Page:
First, I wanted to say that I feel each ‘large scale agile’ situation is different. The key problems are different. And therefore, the solution(s) should be different.
And I like the idea of patterns. This is the patterns idea: “Here are some things (patterns) that others have found useful, and maybe I can steal from them, and maybe even these things (patterns) will be useful for me.”
One of the nice things about patterns is that they start modestly. They do not boast “oh, I am sure you MUST have this tool.” They simply suggest: “Oh, you might find this tool useful.”
What is scaling? I am not sue that people agree. I would like the definition to be clean and precise, something like: “Scaling is when you have 3-7 Scrum Teams working together on one product, or one product release.” But I am afraid that too many people would disagree on that definition, and even I would say it is probably more specific than can fit reality (only 3-7 teams).
Note: So, scaling is mainly the notion of adding people, and does not say how or in which pattern the people are added. And it is not about Scrum per se. At least in common usage, scaling does not necessarily assume Scrum. Some might say “Oh, we just use Kanban Teams.”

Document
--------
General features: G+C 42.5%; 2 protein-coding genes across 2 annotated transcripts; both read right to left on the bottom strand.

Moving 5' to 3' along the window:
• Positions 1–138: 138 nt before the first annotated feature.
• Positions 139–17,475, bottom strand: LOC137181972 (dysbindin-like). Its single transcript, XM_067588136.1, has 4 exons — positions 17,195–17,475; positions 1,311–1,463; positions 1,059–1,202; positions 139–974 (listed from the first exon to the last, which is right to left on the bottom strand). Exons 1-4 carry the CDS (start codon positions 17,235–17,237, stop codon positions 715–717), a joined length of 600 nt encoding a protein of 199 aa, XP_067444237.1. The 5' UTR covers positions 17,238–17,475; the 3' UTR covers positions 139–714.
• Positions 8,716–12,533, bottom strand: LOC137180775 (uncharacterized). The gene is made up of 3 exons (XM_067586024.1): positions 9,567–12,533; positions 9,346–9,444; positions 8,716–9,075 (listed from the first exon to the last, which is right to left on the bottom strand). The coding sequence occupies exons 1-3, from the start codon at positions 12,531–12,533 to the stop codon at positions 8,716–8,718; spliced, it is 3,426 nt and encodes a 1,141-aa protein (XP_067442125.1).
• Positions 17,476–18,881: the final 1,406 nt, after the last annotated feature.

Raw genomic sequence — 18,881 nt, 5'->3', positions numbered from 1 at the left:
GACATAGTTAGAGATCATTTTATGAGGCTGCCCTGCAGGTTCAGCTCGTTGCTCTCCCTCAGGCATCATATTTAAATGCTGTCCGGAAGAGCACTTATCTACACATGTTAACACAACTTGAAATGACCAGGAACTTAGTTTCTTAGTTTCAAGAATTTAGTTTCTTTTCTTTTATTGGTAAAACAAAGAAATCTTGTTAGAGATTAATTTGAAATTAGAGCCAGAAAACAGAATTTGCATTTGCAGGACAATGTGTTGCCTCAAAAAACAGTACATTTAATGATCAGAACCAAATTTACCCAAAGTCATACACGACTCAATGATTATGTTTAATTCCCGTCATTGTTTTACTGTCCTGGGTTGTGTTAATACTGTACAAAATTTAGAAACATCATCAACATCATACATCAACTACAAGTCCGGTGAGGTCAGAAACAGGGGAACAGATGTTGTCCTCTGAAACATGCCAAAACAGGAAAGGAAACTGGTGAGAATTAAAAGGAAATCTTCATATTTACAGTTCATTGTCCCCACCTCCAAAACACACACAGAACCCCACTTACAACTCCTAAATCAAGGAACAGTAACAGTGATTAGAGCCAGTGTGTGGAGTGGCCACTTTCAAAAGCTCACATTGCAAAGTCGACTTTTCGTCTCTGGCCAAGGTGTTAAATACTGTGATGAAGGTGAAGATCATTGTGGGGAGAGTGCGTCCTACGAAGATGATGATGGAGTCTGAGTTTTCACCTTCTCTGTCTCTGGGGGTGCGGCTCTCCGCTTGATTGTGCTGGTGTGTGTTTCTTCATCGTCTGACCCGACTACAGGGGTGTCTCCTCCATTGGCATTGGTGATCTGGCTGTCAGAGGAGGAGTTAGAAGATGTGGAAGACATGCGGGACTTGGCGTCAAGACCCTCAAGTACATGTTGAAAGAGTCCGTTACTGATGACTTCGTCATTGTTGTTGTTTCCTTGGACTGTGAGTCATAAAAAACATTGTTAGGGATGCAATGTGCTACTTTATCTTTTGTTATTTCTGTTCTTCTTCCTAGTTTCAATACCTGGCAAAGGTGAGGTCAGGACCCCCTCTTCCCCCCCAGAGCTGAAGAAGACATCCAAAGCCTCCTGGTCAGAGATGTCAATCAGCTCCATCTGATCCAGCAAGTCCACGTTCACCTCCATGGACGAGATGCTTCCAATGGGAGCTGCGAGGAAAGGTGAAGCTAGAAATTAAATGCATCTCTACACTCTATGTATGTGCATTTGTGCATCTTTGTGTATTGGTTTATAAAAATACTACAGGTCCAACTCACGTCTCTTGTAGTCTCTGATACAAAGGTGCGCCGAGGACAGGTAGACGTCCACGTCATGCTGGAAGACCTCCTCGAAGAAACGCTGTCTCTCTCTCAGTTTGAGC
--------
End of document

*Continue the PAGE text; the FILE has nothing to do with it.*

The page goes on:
Here are some places where you can steal (in a nice way). Because I like patterns, perhaps I like ScrumPLOP best.
SAFe. Scaled Agile Framework, associated with Dean Leffingwell. See here. Notice the lengthy glossary. And you will notice a whole bunch of Scrum words that have been redefined. Or slightly redefined. There is quite a lot there.
LeSS. Large Scale Scrum. See Scaling Lean and Agile Development by Craig Larman and Bas Vodde. I like that book. Here is some info on the web. You will notice both similarities and important differences with what “Scaled Agile Framework” is suggesting.
DAD. Disciplined Agile Delivery, associated with Scott Ambler. In some sense Scott has been talking about these issues for years. But now he and others have this site. Again, some similarities and some important differences as compared to SAFe and LeSS.
ScrumPLOP. The Scrum Pattern Language group. The two key people behind this (in my opinion) are Jeff Sutherland and Jim Coplien. I have already said I like the patterns idea. This repository covers many things, and is not just addressed to the issue of ‘scaling’, however one might define scaling. But, it has a number of ‘scaling’ patterns. Some of the scaling patterns include: Chief Product Owner, Product Owner Group, Scrum of Scrums, Impediment Removal Team, Organizational Sprint Pulse, etc. You will notice that some of the groups mentioned above use these same patterns, although they may call them something different.
Note: See Jim Coplien’s note below.
I hope these resources are useful to you.
Again, I wish to remind you and caution you: Do not forget the individual team(s).
If you have great scaling and bad teams, you have almost nothing. If you have great teams, and fairly weak scaling, you still have something quite powerful. Don’t lose focus on what is important.